Sustainability and innovation to deliver a copper mine in extreme terrain
Anglo American approved this spectacularly located and complex project, which traversed rugged mountainsides and extreme elevations, in order to double copper mining capacity in the Los Bronces district near Chile’s capital, Santiago.
Thanks to a strong focus on using innovative solutions to protect the environment, the various sites that comprise the concentrator expansion project had already begun to blend back into the dramatic landscape along the western face of the Chilean Andes within months of completion in late 2011.
Inside the project
Various innovative and safe solutions were applied to carry out the excavations between the complicated geographical conditions and the rich natural environment nearby, which includes protected areas and glaciers.
This coordinated work with our customer allowed us to establish a job site, Confluencia, on a tiny, steep pinnacle 10,500 feet (3,200 meters) above sea level, while also installing another one in a hillside far below.
Caring for nearby water sources and controlling emissions, two of the environmental priorities we share with our customer, were included in the design, leading to the construction of a slurry pipeline that descends more than 8,700 feet (2,652 meters) over rough terrain, through hard-rock tunnels, and via bridges over deep canyons to transport ore between the sites. A reclamation system—crucial for water management and sustainability in this arid region—recovers and pumps slurry water to the concentrator for reuse.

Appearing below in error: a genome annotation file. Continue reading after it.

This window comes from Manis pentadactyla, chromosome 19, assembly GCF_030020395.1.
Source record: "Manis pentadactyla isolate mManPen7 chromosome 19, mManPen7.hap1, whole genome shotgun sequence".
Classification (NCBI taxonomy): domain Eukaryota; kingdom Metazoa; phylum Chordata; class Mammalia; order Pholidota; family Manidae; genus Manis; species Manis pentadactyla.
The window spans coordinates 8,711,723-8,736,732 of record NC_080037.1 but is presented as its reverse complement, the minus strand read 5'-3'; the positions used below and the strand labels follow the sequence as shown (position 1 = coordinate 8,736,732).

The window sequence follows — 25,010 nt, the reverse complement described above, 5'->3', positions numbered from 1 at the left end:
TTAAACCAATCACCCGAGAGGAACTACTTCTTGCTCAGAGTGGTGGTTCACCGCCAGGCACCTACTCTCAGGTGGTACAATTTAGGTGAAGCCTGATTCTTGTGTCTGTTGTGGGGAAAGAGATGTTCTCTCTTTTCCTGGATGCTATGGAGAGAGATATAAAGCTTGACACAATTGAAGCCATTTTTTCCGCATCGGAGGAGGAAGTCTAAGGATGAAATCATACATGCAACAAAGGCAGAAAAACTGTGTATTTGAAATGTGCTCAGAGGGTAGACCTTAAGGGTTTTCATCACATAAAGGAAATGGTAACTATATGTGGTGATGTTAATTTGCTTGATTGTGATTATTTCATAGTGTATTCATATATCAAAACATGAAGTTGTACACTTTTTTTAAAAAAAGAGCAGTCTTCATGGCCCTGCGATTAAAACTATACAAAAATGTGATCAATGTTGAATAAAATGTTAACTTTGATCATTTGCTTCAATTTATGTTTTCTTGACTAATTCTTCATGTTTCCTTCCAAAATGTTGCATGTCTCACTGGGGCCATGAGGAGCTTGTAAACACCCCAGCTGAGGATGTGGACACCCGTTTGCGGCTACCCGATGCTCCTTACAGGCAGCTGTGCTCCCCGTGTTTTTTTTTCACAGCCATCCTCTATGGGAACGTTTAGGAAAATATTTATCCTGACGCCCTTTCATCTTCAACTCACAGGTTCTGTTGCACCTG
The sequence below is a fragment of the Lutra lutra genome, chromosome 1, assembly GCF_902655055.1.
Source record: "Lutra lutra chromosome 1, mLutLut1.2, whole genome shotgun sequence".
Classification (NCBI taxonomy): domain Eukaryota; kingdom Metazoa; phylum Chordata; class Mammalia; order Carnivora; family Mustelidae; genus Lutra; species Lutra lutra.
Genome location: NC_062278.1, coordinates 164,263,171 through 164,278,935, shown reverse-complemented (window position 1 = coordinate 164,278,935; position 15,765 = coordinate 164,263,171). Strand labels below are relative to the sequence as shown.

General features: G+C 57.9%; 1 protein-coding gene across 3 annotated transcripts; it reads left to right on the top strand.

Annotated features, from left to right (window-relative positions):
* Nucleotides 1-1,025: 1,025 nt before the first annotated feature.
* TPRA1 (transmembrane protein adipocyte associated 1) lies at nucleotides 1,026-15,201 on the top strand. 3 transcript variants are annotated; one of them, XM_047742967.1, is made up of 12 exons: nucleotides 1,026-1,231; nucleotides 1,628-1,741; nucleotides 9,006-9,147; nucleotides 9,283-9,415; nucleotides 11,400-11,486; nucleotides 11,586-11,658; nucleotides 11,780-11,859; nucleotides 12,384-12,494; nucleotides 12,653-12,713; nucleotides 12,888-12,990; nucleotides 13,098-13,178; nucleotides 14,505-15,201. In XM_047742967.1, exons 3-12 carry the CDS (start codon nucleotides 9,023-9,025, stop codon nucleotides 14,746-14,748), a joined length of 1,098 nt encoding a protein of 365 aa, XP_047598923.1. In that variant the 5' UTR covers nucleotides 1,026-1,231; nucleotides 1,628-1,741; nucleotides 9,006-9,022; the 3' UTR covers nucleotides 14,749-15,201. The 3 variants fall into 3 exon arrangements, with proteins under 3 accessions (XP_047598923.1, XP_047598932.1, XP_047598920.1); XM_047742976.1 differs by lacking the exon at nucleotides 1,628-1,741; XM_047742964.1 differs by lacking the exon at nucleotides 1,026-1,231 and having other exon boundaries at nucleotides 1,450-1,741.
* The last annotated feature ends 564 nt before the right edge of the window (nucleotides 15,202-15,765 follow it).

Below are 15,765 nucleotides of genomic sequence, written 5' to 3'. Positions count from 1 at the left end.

Throughout execution, the project encountered new risks, including snowfalls that could bury a truck, high winds, dramatic cliffs, and significant geotechnical challenges typical of mountain work. Furthermore, the project continued to advance despite the effects of the 8.8 magnitude earthquake that occurred on February 27, 2010, the sixth-largest ever recorded.
Logistics for a remarkable challenge
Along with the aforementioned challenges, the great teamwork between Anglo American and Bechtel also helped overcome another challenge: the Las Tórtolas flotation plant was built on a former military target range encumbered with unexploded ordnance that required a thorough sweep before work could begin.
Remote locations and weather conditions required provisioning our team members with shelter, food, and other necessities that had to be hauled up mountain roads, where snow could pile up to 13 feet (4 meters) high. As a result, the winter emergency committee monitored these roads 24 hours a day for avalanches and other risks. As an extra precaution, truck drivers routinely drove practice runs without their loads prior to delivery.
Altitude sickness, extreme weather, avalanches, and rough terrain pose constant risks for workers at high-altitude sites such as Los Bronces. In keeping with the unwavering commitment to health and safety instilled in both Anglo America and Bechtel, all workers had to pass strict medical exams before they could start work.
Thanks to the team's steadfast commitment, in 2012, the Chilean Chamber of Construction (Cámara Chilena de la Construcción) awarded Los Bronces a safety recognition for achieving 4 consecutive years without accidents.